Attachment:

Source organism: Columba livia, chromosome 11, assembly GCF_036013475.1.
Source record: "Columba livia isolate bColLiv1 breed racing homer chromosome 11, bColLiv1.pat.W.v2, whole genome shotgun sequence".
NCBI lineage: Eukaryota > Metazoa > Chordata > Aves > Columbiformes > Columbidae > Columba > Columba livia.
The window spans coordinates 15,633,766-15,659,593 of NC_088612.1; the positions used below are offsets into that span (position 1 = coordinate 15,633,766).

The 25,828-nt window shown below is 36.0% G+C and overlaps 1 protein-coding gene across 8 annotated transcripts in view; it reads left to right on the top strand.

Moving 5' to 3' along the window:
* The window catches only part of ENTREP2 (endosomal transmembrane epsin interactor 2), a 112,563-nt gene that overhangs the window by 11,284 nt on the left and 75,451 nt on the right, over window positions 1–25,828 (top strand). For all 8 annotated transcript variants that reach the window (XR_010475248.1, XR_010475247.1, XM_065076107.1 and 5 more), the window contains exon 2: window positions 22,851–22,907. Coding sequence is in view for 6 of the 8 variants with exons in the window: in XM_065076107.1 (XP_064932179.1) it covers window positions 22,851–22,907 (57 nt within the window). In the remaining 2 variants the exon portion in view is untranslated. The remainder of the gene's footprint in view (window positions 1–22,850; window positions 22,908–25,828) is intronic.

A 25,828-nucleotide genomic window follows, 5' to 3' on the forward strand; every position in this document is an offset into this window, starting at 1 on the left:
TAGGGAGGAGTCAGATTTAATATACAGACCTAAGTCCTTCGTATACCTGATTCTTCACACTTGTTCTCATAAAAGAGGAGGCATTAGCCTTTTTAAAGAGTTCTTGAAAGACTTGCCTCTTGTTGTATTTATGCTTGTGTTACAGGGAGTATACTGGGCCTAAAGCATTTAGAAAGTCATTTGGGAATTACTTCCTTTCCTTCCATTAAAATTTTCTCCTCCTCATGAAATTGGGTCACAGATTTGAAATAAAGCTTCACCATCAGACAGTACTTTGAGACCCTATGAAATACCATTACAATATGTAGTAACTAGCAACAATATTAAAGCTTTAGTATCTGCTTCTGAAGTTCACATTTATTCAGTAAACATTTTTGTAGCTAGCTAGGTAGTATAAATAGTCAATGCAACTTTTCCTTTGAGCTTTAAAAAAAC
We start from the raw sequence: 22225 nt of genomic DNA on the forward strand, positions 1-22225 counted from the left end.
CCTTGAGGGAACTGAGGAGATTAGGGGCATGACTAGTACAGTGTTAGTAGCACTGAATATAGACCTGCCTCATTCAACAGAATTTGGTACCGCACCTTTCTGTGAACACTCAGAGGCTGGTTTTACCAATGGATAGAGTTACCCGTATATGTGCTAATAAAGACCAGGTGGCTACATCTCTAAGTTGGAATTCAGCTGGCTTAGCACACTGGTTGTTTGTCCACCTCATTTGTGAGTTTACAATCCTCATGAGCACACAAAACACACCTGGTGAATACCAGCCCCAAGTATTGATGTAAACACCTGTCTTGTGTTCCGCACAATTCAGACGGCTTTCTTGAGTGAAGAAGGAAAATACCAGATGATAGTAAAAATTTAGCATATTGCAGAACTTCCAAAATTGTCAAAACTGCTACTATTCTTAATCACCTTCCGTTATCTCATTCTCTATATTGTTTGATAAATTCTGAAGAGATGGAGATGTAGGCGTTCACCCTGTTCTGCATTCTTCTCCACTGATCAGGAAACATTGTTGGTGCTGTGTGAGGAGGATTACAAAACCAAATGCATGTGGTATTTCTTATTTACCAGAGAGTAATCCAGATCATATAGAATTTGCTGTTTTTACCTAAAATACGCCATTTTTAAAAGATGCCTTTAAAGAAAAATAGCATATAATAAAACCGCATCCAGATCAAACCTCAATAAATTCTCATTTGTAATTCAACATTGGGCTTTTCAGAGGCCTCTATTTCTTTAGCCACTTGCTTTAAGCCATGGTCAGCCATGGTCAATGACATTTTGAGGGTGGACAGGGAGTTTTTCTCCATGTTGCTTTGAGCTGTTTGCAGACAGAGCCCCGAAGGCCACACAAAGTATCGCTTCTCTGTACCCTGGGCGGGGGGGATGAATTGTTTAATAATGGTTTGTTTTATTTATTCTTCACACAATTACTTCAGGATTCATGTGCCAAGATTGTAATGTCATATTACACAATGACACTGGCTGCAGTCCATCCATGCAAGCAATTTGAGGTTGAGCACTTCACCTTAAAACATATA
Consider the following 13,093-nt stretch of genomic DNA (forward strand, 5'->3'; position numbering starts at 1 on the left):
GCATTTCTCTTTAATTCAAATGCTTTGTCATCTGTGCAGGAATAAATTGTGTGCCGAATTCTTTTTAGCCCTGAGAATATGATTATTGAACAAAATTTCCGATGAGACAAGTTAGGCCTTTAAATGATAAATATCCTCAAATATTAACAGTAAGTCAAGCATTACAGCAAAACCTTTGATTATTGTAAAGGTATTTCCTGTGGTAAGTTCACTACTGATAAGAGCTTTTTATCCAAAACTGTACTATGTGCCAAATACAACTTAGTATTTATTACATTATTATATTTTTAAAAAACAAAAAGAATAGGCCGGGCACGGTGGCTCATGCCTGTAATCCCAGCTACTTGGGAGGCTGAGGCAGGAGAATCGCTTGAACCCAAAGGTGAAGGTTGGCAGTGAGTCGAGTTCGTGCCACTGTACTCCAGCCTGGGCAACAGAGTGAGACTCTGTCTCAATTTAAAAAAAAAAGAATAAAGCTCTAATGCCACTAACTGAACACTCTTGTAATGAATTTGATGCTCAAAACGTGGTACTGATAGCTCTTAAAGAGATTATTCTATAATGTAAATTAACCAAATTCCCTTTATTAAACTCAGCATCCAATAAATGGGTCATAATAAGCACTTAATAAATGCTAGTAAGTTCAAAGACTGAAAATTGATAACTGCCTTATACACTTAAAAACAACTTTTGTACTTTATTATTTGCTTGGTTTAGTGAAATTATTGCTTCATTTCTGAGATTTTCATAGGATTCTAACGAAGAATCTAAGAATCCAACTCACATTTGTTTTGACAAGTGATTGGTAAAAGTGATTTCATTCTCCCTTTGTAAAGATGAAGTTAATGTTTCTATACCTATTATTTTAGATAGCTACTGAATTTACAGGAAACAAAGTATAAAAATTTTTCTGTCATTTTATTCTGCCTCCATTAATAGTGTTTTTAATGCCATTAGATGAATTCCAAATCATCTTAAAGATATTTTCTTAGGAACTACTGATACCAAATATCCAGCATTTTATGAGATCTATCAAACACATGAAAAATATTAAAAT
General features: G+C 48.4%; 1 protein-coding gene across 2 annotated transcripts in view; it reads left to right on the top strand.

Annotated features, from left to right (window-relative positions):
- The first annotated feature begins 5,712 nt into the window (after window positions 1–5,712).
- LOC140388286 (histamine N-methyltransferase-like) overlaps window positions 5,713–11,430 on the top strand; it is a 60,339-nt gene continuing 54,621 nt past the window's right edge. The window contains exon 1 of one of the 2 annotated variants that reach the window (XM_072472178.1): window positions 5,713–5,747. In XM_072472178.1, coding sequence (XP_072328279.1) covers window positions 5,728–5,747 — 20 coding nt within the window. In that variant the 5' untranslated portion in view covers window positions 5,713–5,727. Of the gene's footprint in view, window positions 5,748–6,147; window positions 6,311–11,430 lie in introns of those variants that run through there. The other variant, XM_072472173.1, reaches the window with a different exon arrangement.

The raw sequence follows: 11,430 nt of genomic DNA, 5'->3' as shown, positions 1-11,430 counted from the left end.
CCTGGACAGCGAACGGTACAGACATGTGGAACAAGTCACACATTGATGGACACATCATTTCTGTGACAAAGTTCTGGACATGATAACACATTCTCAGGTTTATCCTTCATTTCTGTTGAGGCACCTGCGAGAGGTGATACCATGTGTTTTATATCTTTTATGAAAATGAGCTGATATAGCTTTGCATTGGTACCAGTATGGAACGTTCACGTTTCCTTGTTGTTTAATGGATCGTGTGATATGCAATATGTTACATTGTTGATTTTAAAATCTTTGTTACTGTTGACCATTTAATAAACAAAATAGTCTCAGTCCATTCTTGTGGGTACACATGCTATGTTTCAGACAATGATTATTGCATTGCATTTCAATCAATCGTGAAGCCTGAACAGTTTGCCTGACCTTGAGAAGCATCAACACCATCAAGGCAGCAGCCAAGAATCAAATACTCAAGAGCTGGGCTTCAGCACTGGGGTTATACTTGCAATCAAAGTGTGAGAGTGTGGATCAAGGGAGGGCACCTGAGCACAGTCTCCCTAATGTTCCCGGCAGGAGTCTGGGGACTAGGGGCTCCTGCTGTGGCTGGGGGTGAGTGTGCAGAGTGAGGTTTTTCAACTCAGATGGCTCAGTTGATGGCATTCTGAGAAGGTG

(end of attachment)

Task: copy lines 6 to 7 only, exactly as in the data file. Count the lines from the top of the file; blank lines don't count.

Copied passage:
Moving 5' to 3' along the window:
* The window catches only part of ENTREP2 (endosomal transmembrane epsin interactor 2), a 112,563-nt gene that overhangs the window by 11,284 nt on the left and 75,451 nt on the right, over window positions 1–25,828 (top strand). For all 8 annotated transcript variants that reach the window (XR_010475248.1, XR_010475247.1, XM_065076107.1 and 5 more), the window contains exon 2: window positions 22,851–22,907. Coding sequence is in view for 6 of the 8 variants with exons in the window: in XM_065076107.1 (XP_064932179.1) it covers window positions 22,851–22,907 (57 nt within the window). In the remaining 2 variants the exon portion in view is untranslated. The remainder of the gene's footprint in view (window positions 1–22,850; window positions 22,908–25,828) is intronic.